Vendee Globe: Banque Populaire piles on the miles
Given the complex weather ahead, so the east-west split between the three leaders in the Vendee Globe has grown substantially to 360 miles, as Jean-Pierre Dick on Virbac Paprec 3 has stuck to his guns in the west while Armel le Cleac'h on Banque Populaire has set off to the southeast, now that the wind has backed into the north for him.
Positions at 0800 UTC
|1hr aver||24hr aver|
|1||Armel Le Cléac'h||Banque Pop||25°43.66'S||19°24.29'W||12.3||110°||12.3||13.1||313.9||19571.8||0|
|3||Alex Thomson||Hugo Boss||24°34.40'S||23°02.27'W||15.1||130°||14.5||11||263.2||19769.6||197.9|
|7||Jean Le Cam||SynerCiel||23°15.37'S||28°16.37'W||11.7||142°||10.3||10.7||256.1||20044.9||473.2|
|10||Tanguy Delamotte||Initiatives Coeur||12°46.74'S||27°51.69'W||11.1||157°||9.4||10.9||261.8||20450.8||879.1|
|11||Arnaud Boissières||Akena Verandas||15°27.41'S||31°29.60'W||14.5||180°||7.5||13.1||313.3||20487.4||915.6|
|12||Bertrand De Broc||Votre nom||13°10.15'S||31°51.47'W||11.3||174°||7.1||12.7||304.4||20597.7||1026|
|13||Alessandro Di Benedetto||Team Plastique||04°07.51'S||27°16.43'W||10.4||175°||6.7||11||263.1||20822.4||1250.6|
|RET||Vincent Riou||PRB||Damage to hull and lower shroud after collision with drifting buoy (24 Nov)|
|RET||Zbigniew Gutowski||Energa||Autopilot failure (21 Nov)|
|RET||Jérémie Beyou||Maitre CoQ||Broken hydraulic ram (19 Nov)|
|RET||Sam Davies||Saveol||Dismasted (15 Nov)|
|RET||Louis Burton||Bureau Vallee||Rammed by a fishing boat, rigging damage (14 Nov)|
|RET||Kito de Pavant||Groupe Bel||Rammed by a fishing boat, hull damage (12 Nov)|
|RET||Marc Guillemot||Safran||Titanium keel broke (10 Nov)|
Race leader Armel le Cleac'h is going out on a limb. He has keyed Banque Populaire into the favourable northerlies around the northwest lobe of the high and despite the GRIB file above indicating him to be in light wind he still appears to not only be making good progress but is on course. Because of this has been packing on the miles on those behind him - his lead over Francois Gabart on MACIF now up to 150 miles from 33 just 24 hours ago.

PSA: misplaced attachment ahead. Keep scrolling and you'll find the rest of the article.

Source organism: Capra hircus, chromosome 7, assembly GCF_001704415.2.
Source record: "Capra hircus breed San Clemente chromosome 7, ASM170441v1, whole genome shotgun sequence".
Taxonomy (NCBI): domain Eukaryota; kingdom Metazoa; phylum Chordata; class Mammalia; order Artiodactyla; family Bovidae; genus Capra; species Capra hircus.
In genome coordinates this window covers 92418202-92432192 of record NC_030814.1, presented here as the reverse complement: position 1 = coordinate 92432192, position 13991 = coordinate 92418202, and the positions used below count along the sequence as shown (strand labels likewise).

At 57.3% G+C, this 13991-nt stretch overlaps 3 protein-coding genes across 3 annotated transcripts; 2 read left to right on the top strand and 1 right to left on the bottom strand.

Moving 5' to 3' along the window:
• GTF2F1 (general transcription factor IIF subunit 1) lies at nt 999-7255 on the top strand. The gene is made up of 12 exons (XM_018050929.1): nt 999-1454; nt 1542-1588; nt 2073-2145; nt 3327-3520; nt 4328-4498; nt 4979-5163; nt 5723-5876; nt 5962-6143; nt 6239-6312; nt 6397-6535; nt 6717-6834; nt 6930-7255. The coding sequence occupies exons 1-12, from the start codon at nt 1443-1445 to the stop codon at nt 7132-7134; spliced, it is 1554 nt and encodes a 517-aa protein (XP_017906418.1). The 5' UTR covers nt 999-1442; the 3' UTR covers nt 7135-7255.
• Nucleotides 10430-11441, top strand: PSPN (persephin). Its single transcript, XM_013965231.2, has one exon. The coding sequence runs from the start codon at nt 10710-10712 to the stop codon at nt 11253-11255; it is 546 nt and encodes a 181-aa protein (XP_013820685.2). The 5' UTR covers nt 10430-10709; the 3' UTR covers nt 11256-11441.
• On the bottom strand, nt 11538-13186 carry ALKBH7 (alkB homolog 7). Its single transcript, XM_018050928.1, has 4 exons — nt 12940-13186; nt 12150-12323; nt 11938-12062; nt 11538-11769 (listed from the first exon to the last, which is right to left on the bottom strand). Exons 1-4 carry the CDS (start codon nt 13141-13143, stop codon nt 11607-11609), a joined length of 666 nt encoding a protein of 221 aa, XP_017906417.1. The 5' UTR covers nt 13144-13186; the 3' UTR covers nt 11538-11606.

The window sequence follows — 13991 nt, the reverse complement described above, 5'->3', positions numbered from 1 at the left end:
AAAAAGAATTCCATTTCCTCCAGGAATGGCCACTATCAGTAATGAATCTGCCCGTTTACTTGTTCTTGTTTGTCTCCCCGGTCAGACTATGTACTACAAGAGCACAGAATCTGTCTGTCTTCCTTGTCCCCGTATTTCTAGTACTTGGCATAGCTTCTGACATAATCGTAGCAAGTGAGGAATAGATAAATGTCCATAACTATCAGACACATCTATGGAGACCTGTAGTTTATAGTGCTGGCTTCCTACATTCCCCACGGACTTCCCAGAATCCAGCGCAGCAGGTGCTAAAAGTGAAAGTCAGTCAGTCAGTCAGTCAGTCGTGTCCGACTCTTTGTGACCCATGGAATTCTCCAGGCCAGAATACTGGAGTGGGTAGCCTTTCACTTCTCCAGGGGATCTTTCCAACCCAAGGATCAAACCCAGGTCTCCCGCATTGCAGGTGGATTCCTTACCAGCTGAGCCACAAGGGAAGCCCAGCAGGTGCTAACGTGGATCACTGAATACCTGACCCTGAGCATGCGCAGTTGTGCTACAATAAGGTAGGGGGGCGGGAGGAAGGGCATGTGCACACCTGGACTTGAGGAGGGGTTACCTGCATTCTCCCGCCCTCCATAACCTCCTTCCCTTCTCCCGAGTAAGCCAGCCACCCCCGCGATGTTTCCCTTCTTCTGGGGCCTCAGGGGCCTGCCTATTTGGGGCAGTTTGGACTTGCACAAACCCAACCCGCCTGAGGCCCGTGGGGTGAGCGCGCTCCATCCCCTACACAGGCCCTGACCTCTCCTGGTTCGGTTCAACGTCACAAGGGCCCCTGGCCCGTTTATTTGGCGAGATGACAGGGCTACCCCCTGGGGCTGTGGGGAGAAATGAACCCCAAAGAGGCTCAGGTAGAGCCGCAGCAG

The analogy with crossing a road is very apt for what is going on at the moment. Banque Populaire has effectively stepped out just in front of a car, while Jean-Pierre Dick on Virbac Paprec 3 made the decision early that he was going to go behind the same car, while, caught in the middle, Francois Gabart is having to wait for the car to pass so he can go behind the car, like Virbac. So while the course is to the southeast, MACIF is currently heading southwest and is actually making negative VMG down the course...
The 'car' in this analogy is a giant high pressure ridge that currently extends from Florianopolis on the Brazilian coast ESE out into the South Atlantic towards Tristan da Cunha. Banque Populaire is currently basking in the northerlies down the west side of the dominant area of high pressure off to the southeast. The problem is that the ridge is forecast to merge with the high and come Thursday morning this will leave the race leader with a giant area of high pressure ahead of him at which point he too will have to spear off to the southwest to stay in the breeze at which point the boats that went west early will be making hay, hooking into the strong northwesterlies ahead of a front associated with their first Southern Ocean depression.